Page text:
From Noma in Copenhagen to Mugaritz in Spain, it's been a banner decade for lavish restaurants across the globe.
Food & Wine
February 20, 2015
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René Redzepi is out to define New Nordic cuisine at Copenhagen's Noma. His inspired, personalized vision is fiercely regional: He cooks with North Atlantic seafood and game, like deep-sea crabs from the Faeroe Islands and musk ox from Greenland. Yet he isn't afraid to turn traditional cooking methods on their head. One of his more sensational dishes involves edible "soil" made from malted grains (left).
Thomas Keller (an F&W Best New Chef 1988), probably the most esteemed chef in America, is worshipped for his supremely refined, whimsical dishes at Napa Valley's French Laundry. Among his most heralded dishes is the luxurious Oysters and Pearls: oysters and white sturgeon caviar laid on a bed of tapioca pearls and sabayon (left).
At the Michelin three-starred Fat Duck in the English village of Bray, Heston Blumenthal subverts traditional notions of taste and texture with ingenious dishes like smoked bacon-and-egg ice cream and cauliflower risotto accented with chocolate jelly (left).
Known as "the Salvador Dali; of the kitchen," Ferran Adrià of El Bulli on Spain's Catalonian coast has a cultlike following for his cerebral cooking. His inventive techniques challenge conventional notions of how food should look, taste and feel. Each year, some two million would-be diners angle for a reservation at El Bulli, which is only open half the year; for the other half, Adrià retreats to a workshop to perfect dishes like the "red mullet mummy"(left).
Top chefs make the pilgrimage to Pierre Gagnaire's eponymous restaurant in the Hôtel Balzac, in Paris's Right Bank, to experience his daring and technically dazzling takes on French classics, like braised veal with raspberry and sorrel (left).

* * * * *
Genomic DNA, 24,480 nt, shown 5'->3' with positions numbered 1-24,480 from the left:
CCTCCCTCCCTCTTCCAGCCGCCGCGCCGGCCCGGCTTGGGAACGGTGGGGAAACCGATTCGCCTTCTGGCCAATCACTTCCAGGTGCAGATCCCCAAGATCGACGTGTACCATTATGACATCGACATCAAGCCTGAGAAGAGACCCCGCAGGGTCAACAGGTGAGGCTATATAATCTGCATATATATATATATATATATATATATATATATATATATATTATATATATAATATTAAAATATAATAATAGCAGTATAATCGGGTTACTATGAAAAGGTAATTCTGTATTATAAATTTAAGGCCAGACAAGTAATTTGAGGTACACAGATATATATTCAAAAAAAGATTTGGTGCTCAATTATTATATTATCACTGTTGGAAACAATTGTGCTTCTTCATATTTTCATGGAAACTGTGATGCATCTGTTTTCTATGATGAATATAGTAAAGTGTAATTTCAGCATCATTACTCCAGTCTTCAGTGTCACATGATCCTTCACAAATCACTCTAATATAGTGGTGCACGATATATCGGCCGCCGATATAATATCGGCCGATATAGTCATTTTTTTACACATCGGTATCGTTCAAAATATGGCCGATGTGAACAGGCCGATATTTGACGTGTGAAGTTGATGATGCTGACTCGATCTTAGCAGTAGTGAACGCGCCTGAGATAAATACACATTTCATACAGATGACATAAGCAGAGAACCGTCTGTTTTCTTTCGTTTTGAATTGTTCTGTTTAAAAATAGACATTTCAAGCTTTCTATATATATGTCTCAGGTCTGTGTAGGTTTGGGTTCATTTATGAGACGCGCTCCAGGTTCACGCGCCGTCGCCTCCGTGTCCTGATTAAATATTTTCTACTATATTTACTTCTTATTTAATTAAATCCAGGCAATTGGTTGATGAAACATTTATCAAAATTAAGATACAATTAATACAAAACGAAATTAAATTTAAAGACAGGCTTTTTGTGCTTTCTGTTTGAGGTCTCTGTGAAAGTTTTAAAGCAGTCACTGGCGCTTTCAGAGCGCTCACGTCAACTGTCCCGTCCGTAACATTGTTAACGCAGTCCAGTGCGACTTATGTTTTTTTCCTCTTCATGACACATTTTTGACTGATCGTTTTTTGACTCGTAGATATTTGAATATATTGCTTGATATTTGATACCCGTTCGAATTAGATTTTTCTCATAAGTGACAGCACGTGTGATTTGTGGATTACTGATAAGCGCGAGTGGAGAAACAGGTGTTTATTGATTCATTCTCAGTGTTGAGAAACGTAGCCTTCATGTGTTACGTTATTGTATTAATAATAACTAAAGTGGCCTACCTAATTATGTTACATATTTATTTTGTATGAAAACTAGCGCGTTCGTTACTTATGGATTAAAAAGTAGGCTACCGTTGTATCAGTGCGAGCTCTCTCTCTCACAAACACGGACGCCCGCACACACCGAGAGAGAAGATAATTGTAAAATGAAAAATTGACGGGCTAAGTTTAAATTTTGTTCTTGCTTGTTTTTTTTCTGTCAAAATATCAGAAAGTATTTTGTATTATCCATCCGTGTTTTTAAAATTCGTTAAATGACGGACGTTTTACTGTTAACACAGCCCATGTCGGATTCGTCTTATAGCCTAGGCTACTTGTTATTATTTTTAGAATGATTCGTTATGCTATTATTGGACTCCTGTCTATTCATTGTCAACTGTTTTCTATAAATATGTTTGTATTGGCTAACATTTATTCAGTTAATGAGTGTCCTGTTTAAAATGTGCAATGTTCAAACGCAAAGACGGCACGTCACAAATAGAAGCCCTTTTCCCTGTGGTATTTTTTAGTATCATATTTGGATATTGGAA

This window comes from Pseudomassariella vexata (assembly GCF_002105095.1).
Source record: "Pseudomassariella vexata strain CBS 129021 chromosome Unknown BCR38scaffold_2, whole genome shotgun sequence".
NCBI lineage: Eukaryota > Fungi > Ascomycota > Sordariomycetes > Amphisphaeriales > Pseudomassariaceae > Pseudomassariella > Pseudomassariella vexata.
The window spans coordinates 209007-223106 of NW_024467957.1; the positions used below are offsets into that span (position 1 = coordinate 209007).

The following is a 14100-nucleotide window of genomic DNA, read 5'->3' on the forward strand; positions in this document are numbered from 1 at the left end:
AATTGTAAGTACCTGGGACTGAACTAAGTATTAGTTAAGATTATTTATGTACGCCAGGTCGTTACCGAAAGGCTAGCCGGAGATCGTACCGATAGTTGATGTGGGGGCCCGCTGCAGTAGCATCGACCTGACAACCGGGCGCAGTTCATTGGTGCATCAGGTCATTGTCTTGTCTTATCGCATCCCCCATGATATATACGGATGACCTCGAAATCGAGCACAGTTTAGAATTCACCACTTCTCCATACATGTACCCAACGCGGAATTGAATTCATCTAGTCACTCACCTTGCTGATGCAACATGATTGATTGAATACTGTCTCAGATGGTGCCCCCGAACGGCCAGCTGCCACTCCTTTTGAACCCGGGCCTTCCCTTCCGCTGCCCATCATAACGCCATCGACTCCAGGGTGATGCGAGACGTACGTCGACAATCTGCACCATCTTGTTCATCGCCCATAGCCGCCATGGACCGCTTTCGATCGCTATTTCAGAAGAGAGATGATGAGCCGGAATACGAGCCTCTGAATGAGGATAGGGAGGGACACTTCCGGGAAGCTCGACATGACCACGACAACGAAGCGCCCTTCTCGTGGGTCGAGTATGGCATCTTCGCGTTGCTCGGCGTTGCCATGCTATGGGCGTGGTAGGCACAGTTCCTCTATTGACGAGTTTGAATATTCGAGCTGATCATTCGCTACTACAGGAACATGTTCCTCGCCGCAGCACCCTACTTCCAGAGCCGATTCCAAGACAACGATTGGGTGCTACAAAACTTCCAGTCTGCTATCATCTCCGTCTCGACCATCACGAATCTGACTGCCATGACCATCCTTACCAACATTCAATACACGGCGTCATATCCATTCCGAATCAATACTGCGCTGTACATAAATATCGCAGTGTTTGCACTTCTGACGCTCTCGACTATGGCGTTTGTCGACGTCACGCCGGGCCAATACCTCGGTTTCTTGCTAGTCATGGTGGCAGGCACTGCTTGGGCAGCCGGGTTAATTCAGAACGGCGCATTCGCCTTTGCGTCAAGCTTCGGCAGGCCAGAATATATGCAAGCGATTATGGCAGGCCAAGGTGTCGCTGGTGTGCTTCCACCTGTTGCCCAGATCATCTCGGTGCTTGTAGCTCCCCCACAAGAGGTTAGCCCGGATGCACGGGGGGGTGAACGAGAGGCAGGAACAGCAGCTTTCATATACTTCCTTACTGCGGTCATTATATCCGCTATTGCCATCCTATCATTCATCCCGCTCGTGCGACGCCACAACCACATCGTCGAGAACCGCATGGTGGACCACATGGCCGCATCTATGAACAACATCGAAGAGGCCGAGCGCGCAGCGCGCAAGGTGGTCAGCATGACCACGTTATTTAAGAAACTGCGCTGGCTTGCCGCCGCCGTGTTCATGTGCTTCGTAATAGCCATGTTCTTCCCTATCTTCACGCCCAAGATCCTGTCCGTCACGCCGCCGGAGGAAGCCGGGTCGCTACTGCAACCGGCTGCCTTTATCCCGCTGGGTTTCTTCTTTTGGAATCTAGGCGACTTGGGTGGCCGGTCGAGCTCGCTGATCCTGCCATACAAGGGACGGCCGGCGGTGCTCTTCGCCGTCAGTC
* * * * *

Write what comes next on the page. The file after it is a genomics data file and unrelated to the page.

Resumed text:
Seiji Yamamoto's blend of traditional kaiseki with the avant-garde is so innovative that even superstar chef Ferran Adrià has made the pilgrimage to eat in this tiny Tokyo restaurant. Yamamoto's favorite new dish: wild Magamo duck from the Kagoshima prefecture seared over charcoal, smoked over straw, and served with a mix of freshly grated wasabi and soy sauce (left).
Many chefs may espouse the farm-to-table mantra, but few take it as seriously as Dan Barber (a F&W Best New Chef 2002). At Blue Hill at Stone Barns, 30 miles north of New York City, Barber cooks primarily with meat, poultry and produce raised and grown from the 80 acres around the restaurant and from his family's farm in Massachusetts.
In a glassed-in dining room in Spain's Basque country, the superascetic Andoni Luis Aduriz sends out reverential odes to produce harvested from surrounding fields and nearby woods, such as his famous potatoes encased in a brittle shell made with edible white clay and lactose, and sun-ripened red fruit with beet bubbles (left).
It's only fitting that Davide Scabin's restaurant is located in Piedmont, Italy's Castello di Rivoli contemporary art museum: The chef's provocative dishes often resemble performance art. For instance, his Piolakit includes Piedmontese classics like bagna cauda served in mini-jars with vials of Barolo housed in a cardboard box.
The only indication of what's behind an unassuming door in Tokyo's Akasaka business district is the word Takazawa etched on its handle. There, young Yoshiaki Takazawa mans his pristine two-table restaurant, concocting elaborate, precise dishes like the steaming "fish and chips" —seasonal fish and potatoes coated with homemade breadcrumbs and served with a black mayonnaise mousse (left).